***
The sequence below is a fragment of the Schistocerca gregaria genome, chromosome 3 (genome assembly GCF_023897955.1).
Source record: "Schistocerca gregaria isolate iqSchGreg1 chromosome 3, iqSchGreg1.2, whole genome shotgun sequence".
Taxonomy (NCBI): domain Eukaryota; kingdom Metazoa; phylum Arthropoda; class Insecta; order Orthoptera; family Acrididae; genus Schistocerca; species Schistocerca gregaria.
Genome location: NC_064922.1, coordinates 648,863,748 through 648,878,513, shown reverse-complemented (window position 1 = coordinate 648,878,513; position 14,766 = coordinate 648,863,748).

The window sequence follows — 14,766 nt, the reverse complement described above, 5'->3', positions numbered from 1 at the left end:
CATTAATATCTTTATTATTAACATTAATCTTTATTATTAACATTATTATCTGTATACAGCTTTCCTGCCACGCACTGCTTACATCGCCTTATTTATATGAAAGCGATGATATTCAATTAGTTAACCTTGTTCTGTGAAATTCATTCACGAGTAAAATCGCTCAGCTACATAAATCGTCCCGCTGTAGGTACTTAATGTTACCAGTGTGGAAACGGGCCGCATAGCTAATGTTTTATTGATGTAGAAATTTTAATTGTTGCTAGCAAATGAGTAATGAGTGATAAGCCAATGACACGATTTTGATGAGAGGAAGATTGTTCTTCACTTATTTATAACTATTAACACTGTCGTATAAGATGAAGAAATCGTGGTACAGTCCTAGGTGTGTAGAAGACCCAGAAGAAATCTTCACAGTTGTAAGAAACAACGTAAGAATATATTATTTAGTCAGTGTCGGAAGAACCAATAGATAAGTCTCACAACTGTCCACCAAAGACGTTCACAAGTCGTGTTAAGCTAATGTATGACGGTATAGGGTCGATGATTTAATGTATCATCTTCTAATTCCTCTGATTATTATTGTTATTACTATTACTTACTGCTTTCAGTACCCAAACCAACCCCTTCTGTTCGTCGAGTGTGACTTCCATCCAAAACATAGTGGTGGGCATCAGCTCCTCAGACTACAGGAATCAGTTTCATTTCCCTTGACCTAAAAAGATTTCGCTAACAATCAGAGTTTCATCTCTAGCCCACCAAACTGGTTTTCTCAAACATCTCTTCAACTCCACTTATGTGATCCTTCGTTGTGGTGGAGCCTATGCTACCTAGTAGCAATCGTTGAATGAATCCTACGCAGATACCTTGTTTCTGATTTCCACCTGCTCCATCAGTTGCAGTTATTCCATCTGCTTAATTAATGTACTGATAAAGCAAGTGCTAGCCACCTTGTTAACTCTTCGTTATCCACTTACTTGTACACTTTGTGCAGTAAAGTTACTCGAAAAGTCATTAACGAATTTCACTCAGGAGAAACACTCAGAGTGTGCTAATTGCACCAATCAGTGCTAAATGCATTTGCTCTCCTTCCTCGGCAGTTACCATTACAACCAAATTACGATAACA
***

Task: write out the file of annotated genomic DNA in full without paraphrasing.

The sequence below is a fragment of the Schistocerca gregaria genome, chromosome 3 (genome assembly GCF_023897955.1).
Source record: "Schistocerca gregaria isolate iqSchGreg1 chromosome 3, iqSchGreg1.2, whole genome shotgun sequence".
Taxonomy (NCBI): domain Eukaryota; kingdom Metazoa; phylum Arthropoda; class Insecta; order Orthoptera; family Acrididae; genus Schistocerca; species Schistocerca gregaria.
Genome location: NC_064922.1, coordinates 648,863,748 through 648,878,513, shown reverse-complemented (window position 1 = coordinate 648,878,513; position 14,766 = coordinate 648,863,748).

The window sequence follows — 14,766 nt, the reverse complement described above, 5'->3', positions numbered from 1 at the left end:
CATTAATATCTTTATTATTAACATTAATCTTTATTATTAACATTATTATCTGTATACAGCTTTCCTGCCACGCACTGCTTACATCGCCTTATTTATATGAAAGCGATGATATTCAATTAGTTAACCTTGTTCTGTGAAATTCATTCACGAGTAAAATCGCTCAGCTACATAAATCGTCCCGCTGTAGGTACTTAATGTTACCAGTGTGGAAACGGGCCGCATAGCTAATGTTTTATTGATGTAGAAATTTTAATTGTTGCTAGCAAATGAGTAATGAGTGATAAGCCAATGACACGATTTTGATGAGAGGAAGATTGTTCTTCACTTATTTATAACTATTAACACTGTCGTATAAGATGAAGAAATCGTGGTACAGTCCTAGGTGTGTAGAAGACCCAGAAGAAATCTTCACAGTTGTAAGAAACAACGTAAGAATATATTATTTAGTCAGTGTCGGAAGAACCAATAGATAAGTCTCACAACTGTCCACCAAAGACGTTCACAAGTCGTGTTAAGCTAATGTATGACGGTATAGGGTCGATGATTTAATGTATCATCTTCTAATTCCTCTGATTATTATTGTTATTACTATTACTTACTGCTTTCAGTACCCAAACCAACCCCTTCTGTTCGTCGAGTGTGACTTCCATCCAAAACATAGTGGTGGGCATCAGCTCCTCAGACTACAGGAATCAGTTTCATTTCCCTTGACCTAAAAAGATTTCGCTAACAATCAGAGTTTCATCTCTAGCCCACCAAACTGGTTTTCTCAAACATCTCTTCAACTCCACTTATGTGATCCTTCGTTGTGGTGGAGCCTATGCTACCTAGTAGCAATCGTTGAATGAATCCTACGCAGATACCTTGTTTCTGATTTCCACCTGCTCCATCAGTTGCAGTTATTCCATCTGCTTAATTAATGTACTGATAAAGCAAGTGCTAGCCACCTTGTTAACTCTTCGTTATCCACTTACTTGTACACTTTGTGCAGTAAAGTTACTCGAAAAGTCATTAACGAATTTCACTCAGGAGAAACACTCAGAGTGTGCTAATTGCACCAATCAGTGCTAAATGCATTTGCTCTCCTTCCTCGGCAGTTACCATTACAACCAAATTACGATAACA